Darcy: Like most authors, I bitched, moaned, screamed and cried…a lot, and ate... lots and lots of lemon squares!

Q: What's the best review you ever received and what did you do, if anything, after reading that review?

Darcy: I’d have to say it’s one I received for my first book, Keeper of My Heart! This reader/blogger loved it so much she included photos and music throughout the review! Then, I sent it with a note to my husband and said, “See. This is not a hobby!”

Q: If Eagle Eye were made into a movie, who would you cast as the main characters and why?

Darcy: I would cast Tom Mison as the hero. With his long hair and short beard as Ichabod Crane in Sleepy Hollow, he’s perfect as the disheveled homeless man my heroine meets on the street corner. Later, as the clean-shaven, short haired, New York City journalist, one would have a hard time recognizing him as the same person.

I’d cast Emma Watson as my leading lady because like my heroine, she’s a petite brunette and has a wholesome, trusting appearance. Something about her makes me believe she could convince a homeless man to come inside a fine hotel for an hour of warmth and a hot meal.

About Eagle Eye by Darcy Flynn

Could one little mistake derail everything she’s worked for?

Undercover journalist, Cameron Phillips, is known for his forthright exposé articles uncovering scandals of New York City’s rich and famous. Using the pseudonym Eagle Eye to hide his identity, he is free to wield his finger pointing, no-holds-barred articles at leisure.

Jillian Jeffrey, teen fashion industry’s latest darling, has a heart for the less fortunate. Her goal is to raise enough money for fashion icon Anna Delany’s, Like No Other charity foundation. The donation will not only keep the charity afloat, but will place Jill in the running for a coveted position on LNO’s board of directors.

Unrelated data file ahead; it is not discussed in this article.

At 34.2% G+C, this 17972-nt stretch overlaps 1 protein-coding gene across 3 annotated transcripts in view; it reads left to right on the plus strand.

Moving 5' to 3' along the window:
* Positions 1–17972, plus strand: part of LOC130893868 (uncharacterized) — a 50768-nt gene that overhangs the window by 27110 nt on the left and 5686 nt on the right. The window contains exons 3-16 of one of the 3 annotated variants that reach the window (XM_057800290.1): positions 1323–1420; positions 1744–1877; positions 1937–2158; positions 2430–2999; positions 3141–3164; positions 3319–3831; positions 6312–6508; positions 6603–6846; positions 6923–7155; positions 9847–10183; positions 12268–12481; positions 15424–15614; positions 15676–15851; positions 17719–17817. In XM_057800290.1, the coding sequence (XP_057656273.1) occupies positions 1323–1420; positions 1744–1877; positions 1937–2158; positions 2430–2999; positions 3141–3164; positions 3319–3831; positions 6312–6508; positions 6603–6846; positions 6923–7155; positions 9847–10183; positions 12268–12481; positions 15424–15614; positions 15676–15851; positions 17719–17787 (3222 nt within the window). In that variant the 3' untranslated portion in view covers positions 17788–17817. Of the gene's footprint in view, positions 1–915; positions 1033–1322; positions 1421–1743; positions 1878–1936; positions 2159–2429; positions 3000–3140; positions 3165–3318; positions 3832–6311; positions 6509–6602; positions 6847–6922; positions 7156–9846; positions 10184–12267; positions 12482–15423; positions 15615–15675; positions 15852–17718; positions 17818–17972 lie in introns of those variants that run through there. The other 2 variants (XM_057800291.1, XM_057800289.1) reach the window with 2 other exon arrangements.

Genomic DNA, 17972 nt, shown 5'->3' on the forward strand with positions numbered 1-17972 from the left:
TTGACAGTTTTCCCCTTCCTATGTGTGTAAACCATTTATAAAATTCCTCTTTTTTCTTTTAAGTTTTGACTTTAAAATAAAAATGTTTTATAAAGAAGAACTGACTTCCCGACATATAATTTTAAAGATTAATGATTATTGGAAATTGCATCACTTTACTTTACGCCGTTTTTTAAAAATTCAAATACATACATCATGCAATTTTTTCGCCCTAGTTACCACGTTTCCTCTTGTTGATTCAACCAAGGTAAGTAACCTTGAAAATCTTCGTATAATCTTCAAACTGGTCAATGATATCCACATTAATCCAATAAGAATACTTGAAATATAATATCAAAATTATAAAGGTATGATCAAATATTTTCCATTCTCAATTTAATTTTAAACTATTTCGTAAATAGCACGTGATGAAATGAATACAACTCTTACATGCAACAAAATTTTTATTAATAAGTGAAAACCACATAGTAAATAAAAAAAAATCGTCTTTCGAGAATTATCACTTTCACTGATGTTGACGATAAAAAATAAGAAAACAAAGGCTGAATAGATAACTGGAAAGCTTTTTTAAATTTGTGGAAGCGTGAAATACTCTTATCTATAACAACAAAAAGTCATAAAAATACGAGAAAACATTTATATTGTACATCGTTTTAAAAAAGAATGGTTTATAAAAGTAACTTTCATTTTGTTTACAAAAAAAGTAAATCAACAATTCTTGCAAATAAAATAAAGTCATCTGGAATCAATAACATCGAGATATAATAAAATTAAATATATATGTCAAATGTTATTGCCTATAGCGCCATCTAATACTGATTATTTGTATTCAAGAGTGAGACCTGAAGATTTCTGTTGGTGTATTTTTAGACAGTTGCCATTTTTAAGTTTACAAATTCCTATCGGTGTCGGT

In a moment of weakness, at the charity gala, Jill reluctantly accepts a bet from her ex-boyfriend and uses a homeless man to raise twenty thousand dollars. Unknown to Jill, the homeless guy is the cynical, undercover journalist, and Jill has just become his latest exposé target.

In a twist of fate, Cameron is soon hired to shadow Jill as she volunteers with the charity. Shorthaired and clean-shaven, he looks nothing like the bearded, disheveled man Jill had encountered the night of the gala.

During their time together, he not only discovers the noble reason behind the bet, but witnesses first hand his article’s negative impact on her business. Faced with the prospect of losing her, will Cameron come up with an antidote for Eagle Eye’s toxic exposé before Jill loses everything she’s worked for?

Add Eagle Eye by Darcy Flynn to Your Library

You'll find this captivating romance at: Amazon * B&N * iBooks.

Takeaway Truth

Readers, this sounds like a fun romance. Why not get a copy today?

Movies I Wish Were Better

The remake of The Saint, starring Adam Rayner and Eliza Dushko who is so thin she looks like a cancer patient.

Roger Moore and Ian Ogilvie, both of whom also played The Saint, appear in cameo roles. I couldn't get past the first half of them movie.

Sadly, this remake misses. What should be lighthearted and witty is a paint-by-numbers cliché. What a shame to waste such talented actors.
Van Helsing borrows from popular vampire and zombie movies and TV shows. "Waking from a coma, Vanessa finds soldier Axel protecting her during a vampire apocalypse known as The Awakening." Yep, The Awakening was the first season of Buffy, the Vampire Slayer. The twist? Vanessa now has supernatural powers.

I made it to the middle just to see if something compelling happened, but my time was not rewarded.

A Kind of Murder, a retro thriller, also suffered from poor pacing. Obsessed with an unsolved murder case, a crime novelist fantasizes about murdering his wife. Then she turns up dead.

Starring Patrick Wilson and Jessica Biel. This was billed as a sixties film, but the vibe is more like mid-fifties.

Handsome, a Netflix Original, was a disappointment. I really wanted to like this take on the detective genre, but what should have been funny and/or quirky seemed forced and artificial rather than organic. Maybe they just tried too hard.

Takeaway Truth

Movies, like books, can sometimes fail despite a great cast, an interesting story, and good directing.

Sometimes all the elements just never come together in a compelling story.